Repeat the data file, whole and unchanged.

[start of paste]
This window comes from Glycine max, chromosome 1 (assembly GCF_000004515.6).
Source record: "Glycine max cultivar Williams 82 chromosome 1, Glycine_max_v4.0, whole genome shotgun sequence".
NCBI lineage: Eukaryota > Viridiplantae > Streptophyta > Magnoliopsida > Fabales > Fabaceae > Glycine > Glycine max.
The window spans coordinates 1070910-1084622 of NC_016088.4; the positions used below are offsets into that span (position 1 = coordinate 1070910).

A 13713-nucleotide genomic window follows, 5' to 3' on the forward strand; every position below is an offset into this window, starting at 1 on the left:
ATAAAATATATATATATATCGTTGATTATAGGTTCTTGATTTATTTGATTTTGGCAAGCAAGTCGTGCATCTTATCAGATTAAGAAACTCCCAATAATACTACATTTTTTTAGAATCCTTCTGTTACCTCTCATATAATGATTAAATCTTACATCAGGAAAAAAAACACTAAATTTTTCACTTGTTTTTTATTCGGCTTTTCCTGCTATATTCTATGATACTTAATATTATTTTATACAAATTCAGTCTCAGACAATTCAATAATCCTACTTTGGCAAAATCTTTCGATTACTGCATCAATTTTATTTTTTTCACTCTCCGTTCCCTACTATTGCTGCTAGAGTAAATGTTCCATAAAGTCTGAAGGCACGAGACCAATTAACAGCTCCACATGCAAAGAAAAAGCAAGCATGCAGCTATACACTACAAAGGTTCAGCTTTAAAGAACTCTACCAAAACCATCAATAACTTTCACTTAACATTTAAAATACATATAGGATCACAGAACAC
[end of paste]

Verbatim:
This window comes from Glycine max, chromosome 1 (assembly GCF_000004515.6).
Source record: "Glycine max cultivar Williams 82 chromosome 1, Glycine_max_v4.0, whole genome shotgun sequence".
NCBI lineage: Eukaryota > Viridiplantae > Streptophyta > Magnoliopsida > Fabales > Fabaceae > Glycine > Glycine max.
The window spans coordinates 1070910-1084622 of NC_016088.4; the positions used below are offsets into that span (position 1 = coordinate 1070910).

A 13713-nucleotide genomic window follows, 5' to 3' on the forward strand; every position below is an offset into this window, starting at 1 on the left:
ATAAAATATATATATATATCGTTGATTATAGGTTCTTGATTTATTTGATTTTGGCAAGCAAGTCGTGCATCTTATCAGATTAAGAAACTCCCAATAATACTACATTTTTTTAGAATCCTTCTGTTACCTCTCATATAATGATTAAATCTTACATCAGGAAAAAAAACACTAAATTTTTCACTTGTTTTTTATTCGGCTTTTCCTGCTATATTCTATGATACTTAATATTATTTTATACAAATTCAGTCTCAGACAATTCAATAATCCTACTTTGGCAAAATCTTTCGATTACTGCATCAATTTTATTTTTTTCACTCTCCGTTCCCTACTATTGCTGCTAGAGTAAATGTTCCATAAAGTCTGAAGGCACGAGACCAATTAACAGCTCCACATGCAAAGAAAAAGCAAGCATGCAGCTATACACTACAAAGGTTCAGCTTTAAAGAACTCTACCAAAACCATCAATAACTTTCACTTAACATTTAAAATACATATAGGATCACAGAACAC